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John White - Closing

Evening Telegraph, 27th November, 1990, transcribed by Jacky Lawrence

WHEN JOHN WHITE LOST ITS FOOTHOLD

·        THE demise of one of Rushden’s last shoe firms has saddened the whole town.

·         John White – founded in 1919 by an enterprising businessman  – is folding and bosses blame the closure on a steep fall-off in demand.

·        The company, which holds a Royal Warrant, has been one of Rushden’s biggest employers for years and its closure is a sign of the troubles facing the industry.

·        Evening Telegraph reporter NICK TITE investigates the run-down of the industry and talks to ex-workers and union officials about the town’s shoemaking heritage.

THE closure of the internationally-famous John White footwear company has shocked thousands of people who worked in its factories over the past 71 years.

The company was founded by the entrepreneur whose name it bears in a little shed in Rushden in 1919.

Mr White had already spent 20 years as a clicker and by the time he decided to set up his own business he had cut the uppers of some 650,000 pairs of shoes.

By the end of 1921 his company was producing 100,000 pairs of shoes a year but the firm really prospered in the 1930s when he launched nationally with a front page advertisement in the Daily Mail.

Front Page advert in The Daily Mail

During the 1930s the company sited its headquarters in Higham Ferrers and the impressive new factory in Lime Street, Rushden, was built.

When the Second World War broke out John White turned his attention to making shoes for the forces – more than eight million pairs of boots and shoes came off the production line.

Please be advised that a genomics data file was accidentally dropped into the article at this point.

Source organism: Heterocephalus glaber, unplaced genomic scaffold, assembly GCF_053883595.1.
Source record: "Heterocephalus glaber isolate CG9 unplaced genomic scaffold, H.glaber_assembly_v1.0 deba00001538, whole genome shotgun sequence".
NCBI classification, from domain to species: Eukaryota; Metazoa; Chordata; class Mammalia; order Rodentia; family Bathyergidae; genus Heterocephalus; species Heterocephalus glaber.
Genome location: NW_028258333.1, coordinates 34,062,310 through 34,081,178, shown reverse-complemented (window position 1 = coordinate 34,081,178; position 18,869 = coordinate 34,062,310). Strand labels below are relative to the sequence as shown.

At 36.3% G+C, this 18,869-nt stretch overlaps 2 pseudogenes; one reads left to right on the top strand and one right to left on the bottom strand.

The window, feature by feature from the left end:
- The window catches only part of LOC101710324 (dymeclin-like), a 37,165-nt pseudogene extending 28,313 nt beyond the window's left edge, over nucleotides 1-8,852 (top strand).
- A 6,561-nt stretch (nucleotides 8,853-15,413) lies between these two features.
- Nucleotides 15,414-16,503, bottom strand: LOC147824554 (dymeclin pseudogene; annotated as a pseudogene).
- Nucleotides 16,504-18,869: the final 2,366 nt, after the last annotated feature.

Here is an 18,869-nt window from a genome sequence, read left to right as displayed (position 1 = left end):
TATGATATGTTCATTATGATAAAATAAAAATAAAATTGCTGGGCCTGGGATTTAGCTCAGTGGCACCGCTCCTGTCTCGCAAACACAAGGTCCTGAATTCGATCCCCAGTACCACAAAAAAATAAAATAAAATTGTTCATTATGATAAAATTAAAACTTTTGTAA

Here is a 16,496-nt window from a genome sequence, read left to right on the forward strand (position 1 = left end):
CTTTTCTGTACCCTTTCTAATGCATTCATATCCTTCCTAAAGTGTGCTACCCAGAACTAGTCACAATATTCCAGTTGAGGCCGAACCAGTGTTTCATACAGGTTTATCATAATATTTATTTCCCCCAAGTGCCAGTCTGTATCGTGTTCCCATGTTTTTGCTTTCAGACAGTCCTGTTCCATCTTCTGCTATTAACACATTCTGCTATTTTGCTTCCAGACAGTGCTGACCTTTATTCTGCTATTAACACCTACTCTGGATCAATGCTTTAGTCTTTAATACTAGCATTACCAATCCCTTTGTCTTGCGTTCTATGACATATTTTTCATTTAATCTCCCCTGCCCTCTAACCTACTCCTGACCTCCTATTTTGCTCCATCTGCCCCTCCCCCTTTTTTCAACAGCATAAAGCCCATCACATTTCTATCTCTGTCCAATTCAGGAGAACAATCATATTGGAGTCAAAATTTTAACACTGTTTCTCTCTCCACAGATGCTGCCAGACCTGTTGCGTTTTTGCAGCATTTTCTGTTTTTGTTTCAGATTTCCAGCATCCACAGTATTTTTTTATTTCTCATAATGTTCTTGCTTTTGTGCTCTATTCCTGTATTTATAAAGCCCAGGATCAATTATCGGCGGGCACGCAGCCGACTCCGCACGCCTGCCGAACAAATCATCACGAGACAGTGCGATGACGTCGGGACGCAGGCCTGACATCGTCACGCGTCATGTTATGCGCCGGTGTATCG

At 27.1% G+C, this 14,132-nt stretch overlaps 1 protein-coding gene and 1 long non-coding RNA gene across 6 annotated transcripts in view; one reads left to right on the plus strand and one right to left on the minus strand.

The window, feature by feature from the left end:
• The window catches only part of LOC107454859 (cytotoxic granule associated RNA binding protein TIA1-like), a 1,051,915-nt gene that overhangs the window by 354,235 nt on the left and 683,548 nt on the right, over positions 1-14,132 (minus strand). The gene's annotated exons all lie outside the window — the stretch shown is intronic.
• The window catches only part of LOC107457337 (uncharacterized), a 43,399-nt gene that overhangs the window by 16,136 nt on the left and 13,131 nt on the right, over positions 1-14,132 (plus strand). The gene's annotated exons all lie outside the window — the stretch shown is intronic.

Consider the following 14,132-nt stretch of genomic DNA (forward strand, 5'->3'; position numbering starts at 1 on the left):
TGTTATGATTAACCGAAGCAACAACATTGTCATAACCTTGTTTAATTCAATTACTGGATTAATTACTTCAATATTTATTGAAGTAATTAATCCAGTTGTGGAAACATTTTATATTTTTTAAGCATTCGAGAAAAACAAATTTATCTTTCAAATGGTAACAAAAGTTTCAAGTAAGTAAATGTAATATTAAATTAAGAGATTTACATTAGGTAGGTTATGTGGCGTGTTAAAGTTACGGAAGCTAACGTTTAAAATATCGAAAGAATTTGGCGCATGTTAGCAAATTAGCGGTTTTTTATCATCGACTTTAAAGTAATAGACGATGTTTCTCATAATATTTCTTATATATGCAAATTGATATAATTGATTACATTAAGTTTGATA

The company was still thriving in the early 1970s and employed 2,500 workers making two and a half million pairs of shoes every year.

Factories in Wales and Corby sprung up and, just before Mr White’s death in June, 1974,  a £4 million merger was announced with Leicester firm George Ward.

Mr White was unhappy at suggestions the name of his company would change to Ward White Group and won the battle to retain the John White trademark – even though he had resigned from the company in 1962.

In July this year the latest parent company, UK Shoe Group, sold the firm to a new company to be known as John White Footwear Ltd.

Dennis Doidge was appointed chief executive but in August came the first wave of redundancies with 260 jobs being lost over three months.

Now the company is crippled by falling orders and will close though the plant at Atherstone in Warwickshire has been saved following a takeover by John Pick, a subsidiary of Wollaston company R Griggs and Co.            

The heartbreak of the workers

THE heartbroken nephew of John White has described the closure of the once-booming shoe firm as the end of an era.

George White watched the company expand from humble beginnings in the 1920s to a worldwide concern.

Mr. White, 80, right, who retired from the post of general manager in 1976, said he was stunned when he heard the news John White was closing down.

The former shoeworker, of Prospect Avenue, Rushden, was the first person to complete 50 years service at the firm.

He said.  “I saw the company built up until my retirement when six factories in Rushden made 65,000 pairs of shoes in a week and employed 15,000 people. When I heard of the closure I was so upset. I could see it happening when money became more important than people some years back. In its heyday there were queues stretching for yards – all of people wanting a job because White’s was the main place to work and offered good wages. It seems as if my whole life’s work has gone down the pan. Rushden just won’t be Rushden without John White.”

George White

Pensioners Hilda and Norman James also looked on the closure with deep sadness.

The couple, who live in Pightles Walk, Rushden, completed 71 years service at the firm between them.

Mrs James said. “It was a great place to work and was one of the biggest employers in the county.

“We are both really upset about the closure – a lot of people had some great times there and it’s sad to see it collapse.”

           


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